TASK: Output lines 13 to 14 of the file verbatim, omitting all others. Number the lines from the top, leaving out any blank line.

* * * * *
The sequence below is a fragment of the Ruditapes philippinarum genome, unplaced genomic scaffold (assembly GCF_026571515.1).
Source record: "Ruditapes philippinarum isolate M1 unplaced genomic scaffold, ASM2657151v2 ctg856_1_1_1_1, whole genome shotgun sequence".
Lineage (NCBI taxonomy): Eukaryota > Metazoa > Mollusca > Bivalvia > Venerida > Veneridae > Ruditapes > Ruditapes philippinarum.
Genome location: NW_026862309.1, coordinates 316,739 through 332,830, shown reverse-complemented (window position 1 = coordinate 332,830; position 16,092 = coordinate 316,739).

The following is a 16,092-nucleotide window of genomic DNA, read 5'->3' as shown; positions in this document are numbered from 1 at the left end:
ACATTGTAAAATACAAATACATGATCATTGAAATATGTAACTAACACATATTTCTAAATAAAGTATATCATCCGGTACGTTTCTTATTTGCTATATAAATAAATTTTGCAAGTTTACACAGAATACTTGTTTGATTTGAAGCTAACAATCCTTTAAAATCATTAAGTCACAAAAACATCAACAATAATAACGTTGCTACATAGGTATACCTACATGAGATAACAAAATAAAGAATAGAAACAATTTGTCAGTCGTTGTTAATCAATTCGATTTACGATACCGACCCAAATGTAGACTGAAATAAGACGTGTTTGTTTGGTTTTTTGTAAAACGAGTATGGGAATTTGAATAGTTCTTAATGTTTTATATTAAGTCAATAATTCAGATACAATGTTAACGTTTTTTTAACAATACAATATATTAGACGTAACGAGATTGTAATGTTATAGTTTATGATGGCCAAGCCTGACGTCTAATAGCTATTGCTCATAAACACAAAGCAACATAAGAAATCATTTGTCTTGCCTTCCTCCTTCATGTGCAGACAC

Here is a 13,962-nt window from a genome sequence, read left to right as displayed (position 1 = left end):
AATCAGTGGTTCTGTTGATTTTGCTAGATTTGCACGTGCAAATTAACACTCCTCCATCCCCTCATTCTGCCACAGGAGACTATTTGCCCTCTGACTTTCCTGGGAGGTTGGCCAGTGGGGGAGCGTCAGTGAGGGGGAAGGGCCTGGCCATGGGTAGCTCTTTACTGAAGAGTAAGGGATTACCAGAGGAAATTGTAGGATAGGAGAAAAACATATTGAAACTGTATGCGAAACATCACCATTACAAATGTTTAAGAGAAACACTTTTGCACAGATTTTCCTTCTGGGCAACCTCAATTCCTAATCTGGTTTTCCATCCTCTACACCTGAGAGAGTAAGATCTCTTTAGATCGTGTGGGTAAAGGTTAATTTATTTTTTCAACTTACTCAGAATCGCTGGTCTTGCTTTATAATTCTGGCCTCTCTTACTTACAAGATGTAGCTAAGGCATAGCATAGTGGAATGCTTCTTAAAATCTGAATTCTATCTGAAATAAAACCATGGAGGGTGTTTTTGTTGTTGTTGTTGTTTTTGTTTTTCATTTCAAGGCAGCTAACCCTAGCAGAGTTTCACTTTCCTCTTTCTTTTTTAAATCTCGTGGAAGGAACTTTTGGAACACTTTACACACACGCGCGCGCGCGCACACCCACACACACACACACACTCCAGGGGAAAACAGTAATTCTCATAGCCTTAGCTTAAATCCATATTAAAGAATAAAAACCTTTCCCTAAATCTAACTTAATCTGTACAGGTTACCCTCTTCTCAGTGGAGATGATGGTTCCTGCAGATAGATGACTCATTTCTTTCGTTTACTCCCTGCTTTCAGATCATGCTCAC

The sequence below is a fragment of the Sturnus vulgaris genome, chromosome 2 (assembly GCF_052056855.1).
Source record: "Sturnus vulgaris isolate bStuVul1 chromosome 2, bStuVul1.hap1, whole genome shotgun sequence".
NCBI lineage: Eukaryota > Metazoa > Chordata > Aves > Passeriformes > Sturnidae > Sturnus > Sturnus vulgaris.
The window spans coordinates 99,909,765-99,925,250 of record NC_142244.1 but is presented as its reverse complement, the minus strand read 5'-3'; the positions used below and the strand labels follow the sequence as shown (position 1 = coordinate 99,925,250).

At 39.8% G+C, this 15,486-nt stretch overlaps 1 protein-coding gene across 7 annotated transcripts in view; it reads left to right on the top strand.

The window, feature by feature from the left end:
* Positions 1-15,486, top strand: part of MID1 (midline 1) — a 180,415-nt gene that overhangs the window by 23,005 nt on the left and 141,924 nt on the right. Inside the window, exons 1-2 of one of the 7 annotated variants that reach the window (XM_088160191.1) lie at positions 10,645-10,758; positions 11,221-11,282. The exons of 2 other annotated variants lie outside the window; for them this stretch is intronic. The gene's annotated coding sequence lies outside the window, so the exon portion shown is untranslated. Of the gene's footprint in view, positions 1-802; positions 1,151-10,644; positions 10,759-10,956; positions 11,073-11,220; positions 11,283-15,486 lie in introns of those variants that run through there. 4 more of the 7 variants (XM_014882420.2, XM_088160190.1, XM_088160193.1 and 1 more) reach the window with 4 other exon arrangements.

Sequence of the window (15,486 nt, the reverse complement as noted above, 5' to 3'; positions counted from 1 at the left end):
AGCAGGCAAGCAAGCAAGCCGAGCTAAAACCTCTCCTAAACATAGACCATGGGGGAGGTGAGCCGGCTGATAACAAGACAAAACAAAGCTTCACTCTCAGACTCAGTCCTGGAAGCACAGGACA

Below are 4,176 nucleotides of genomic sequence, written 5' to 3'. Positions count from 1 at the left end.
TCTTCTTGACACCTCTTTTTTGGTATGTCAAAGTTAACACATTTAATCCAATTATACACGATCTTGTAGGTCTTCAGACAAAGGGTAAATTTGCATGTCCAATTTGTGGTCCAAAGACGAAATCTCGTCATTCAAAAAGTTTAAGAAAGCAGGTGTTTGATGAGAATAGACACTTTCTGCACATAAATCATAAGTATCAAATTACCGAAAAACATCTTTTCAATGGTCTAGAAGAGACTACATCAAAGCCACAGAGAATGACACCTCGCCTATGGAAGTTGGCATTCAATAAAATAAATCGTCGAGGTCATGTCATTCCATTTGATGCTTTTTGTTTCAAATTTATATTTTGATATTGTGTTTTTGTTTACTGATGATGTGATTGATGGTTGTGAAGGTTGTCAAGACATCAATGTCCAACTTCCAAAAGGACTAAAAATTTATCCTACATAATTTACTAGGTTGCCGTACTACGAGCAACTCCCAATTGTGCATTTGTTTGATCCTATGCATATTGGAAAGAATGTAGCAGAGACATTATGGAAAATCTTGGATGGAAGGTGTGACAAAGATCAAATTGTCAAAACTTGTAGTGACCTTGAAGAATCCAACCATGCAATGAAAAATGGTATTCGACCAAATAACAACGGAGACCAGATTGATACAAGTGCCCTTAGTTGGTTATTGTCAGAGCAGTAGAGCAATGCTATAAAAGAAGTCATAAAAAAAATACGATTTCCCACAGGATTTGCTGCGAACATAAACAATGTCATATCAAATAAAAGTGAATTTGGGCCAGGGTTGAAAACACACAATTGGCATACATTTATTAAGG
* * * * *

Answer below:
At 39.8% G+C, this 15,486-nt stretch overlaps 1 protein-coding gene across 7 annotated transcripts in view; it reads left to right on the top strand.

The window, feature by feature from the left end: